Appeal from the Order of the Court of Common Pleas of Washington County in case of Riverside Iron and Steel Corporation v. City of Monongahela, Monongahela School District and Ringgold School District, No. 381 September Term, 1969.
Samuel J. Goldstein, for appellant.
Joseph J. Benedict, for appellee, City of Monongahela.
William H. Robinson, for appellee, Ringgold School District.
President Judge Bowman and Judges Crumlish, Jr., Kramer, Wilkinson, Jr., Mencer, Rogers and Blatt. Opinion by Judge Rogers. Concurring Opinion by Judge Blatt. Judge Crumlish joins in this Concurring Opinion.
The appellant, Riverside Iron and Steel Corporation, sued in assumpsit to recover taxes and license fees paid by it for the years 1963 through and including the year 1968. The named defendants were the City of Monongahela, Monongahela School District*fn1 and Ringgold School District.
The amended complaint upon which, together with an answer, the case was tried by the Court of Common
Pleas of Washington County without a jury, alleges the payment by the plaintiff during six years preceding suit of a total of $3254.26 in mercantile taxes to the City of Monongahela pursuant to city ordinances and that one-half of these were paid to the defendant school districts.*fn2 The basis, and the only basis, advanced by the plaintiff in its amended complaint for the refunding of the mercantile taxes was that because the plaintiff was engaged in manufacturing it was exempt from such imposts. The city's and school district's answer simply placed in issue the assertions of the amended complaint and counterclaimed for unpaid 1969 mercantile taxes. The court below entered judgment for the defendants in no amount. We affirm.
The plaintiff is a dealer in scrap metal. It collects scrap, including junk automobiles, removes non-ferrous materials, separates the ferrous metals into various grades, and cuts and presses it into bundles for sale to steel makers. Its operation is indistinguishable from that of the taxpayer in Morrisville Scrap Processing Company, Inc. Tax Appeal, 6 Pa. Commonwealth Ct. 121 (1972). The mercantile taxes here sought to be recovered were levied during the earlier years included in this complaint pursuant to a measure popularly referred to as Act 481, Act of June 25, 1947, P.L. 1145, and during later years by its replacement,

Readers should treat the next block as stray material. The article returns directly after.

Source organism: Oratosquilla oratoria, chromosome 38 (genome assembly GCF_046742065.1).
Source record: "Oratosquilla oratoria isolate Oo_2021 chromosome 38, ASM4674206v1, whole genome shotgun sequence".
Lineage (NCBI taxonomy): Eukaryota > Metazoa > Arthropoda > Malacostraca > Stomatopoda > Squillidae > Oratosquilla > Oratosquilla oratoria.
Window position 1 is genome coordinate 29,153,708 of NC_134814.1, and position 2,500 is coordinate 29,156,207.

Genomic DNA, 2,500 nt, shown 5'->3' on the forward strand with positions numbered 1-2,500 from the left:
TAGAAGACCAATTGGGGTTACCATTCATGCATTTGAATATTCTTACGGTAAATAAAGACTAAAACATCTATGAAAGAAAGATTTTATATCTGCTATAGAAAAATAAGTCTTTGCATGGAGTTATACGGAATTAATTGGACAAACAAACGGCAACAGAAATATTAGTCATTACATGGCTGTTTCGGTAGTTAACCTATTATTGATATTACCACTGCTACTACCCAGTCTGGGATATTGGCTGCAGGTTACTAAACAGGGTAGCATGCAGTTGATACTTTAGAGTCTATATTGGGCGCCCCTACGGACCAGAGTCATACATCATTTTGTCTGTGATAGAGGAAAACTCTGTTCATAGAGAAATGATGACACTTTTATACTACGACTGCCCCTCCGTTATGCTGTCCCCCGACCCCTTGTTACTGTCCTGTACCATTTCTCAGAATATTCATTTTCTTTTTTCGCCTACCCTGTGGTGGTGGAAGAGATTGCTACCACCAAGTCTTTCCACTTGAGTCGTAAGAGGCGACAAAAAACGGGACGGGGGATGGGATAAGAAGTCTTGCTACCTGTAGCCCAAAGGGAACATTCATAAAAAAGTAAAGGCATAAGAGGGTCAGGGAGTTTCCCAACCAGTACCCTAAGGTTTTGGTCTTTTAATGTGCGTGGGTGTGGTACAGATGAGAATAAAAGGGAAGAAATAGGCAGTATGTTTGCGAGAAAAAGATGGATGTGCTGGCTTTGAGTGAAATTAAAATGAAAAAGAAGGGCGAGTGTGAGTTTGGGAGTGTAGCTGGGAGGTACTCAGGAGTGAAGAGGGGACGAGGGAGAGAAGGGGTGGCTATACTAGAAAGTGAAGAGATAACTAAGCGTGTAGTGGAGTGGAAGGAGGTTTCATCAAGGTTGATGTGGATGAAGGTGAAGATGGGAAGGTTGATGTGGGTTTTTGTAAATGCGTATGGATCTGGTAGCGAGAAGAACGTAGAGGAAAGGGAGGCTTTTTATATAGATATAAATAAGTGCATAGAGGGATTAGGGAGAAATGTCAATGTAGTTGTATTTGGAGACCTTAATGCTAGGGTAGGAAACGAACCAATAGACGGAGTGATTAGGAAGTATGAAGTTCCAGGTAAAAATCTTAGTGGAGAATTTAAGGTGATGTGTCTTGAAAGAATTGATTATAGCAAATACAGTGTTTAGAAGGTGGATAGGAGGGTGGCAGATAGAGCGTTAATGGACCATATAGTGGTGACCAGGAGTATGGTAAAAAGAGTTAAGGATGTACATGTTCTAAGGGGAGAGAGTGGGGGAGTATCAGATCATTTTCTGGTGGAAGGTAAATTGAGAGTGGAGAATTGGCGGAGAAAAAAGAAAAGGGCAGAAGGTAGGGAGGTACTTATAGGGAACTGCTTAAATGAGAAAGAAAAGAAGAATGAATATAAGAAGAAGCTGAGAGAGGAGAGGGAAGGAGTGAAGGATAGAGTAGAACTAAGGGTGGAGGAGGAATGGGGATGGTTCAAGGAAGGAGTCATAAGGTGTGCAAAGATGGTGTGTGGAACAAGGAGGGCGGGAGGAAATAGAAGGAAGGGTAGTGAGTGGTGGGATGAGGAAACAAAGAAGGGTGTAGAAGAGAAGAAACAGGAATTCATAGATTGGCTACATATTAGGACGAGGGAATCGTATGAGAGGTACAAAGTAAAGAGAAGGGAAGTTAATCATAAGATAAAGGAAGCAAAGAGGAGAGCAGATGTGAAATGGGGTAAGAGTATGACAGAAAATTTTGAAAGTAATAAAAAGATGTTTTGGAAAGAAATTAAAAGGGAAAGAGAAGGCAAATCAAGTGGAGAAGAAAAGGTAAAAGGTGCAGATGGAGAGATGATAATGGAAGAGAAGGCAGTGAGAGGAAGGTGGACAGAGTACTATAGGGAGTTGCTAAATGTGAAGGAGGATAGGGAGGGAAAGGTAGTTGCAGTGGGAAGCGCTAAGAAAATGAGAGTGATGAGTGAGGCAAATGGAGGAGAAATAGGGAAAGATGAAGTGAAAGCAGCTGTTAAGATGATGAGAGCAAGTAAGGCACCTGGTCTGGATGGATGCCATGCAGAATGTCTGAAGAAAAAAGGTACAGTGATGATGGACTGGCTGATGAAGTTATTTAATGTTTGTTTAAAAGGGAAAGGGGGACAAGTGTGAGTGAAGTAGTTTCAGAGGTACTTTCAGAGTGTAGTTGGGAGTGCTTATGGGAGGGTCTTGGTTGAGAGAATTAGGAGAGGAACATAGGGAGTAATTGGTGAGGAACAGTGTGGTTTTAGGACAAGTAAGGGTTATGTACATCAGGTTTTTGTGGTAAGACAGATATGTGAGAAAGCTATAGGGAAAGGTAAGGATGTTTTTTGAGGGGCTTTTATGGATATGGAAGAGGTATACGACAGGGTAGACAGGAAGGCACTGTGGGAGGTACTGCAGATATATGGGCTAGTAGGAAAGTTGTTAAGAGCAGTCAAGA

The Local Tax Enabling Act, Act of December 31, 1965, P.L. 1257, 53 P.S. § 6901 et seq. These taxing statutes conferred upon certain political subdivisions, including the instant city and school district, broad power to tax persons, transactions, occupations, privileges, subjects and personal property within their limits. However, both the Act of 1947 and of 1965 withheld the power to tax "any privilege, act or transaction related to the business of manufacturing." As noted, the taxpayer contended that it was engaged in manufacturing. The city and school district raised no question as to the propriety of a suit in assumpsit to recover taxes paid without an averment of compliance with statutory procedures for refund.*fn3 The lower court tried and disposed of the case on the principal issue raised in the pleadings, that is, whether the taxpayer's activities brought it within the manufacturing exemption. It correctly determined that they did not, upon substantially the same reasoning and authorities as did this court some months later in Morrisville Scrap Processing Co., Inc. Tax Appeal, supra. As did the taxpayer in Morrisville, the appellant here relies chiefly upon Commonwealth v. ...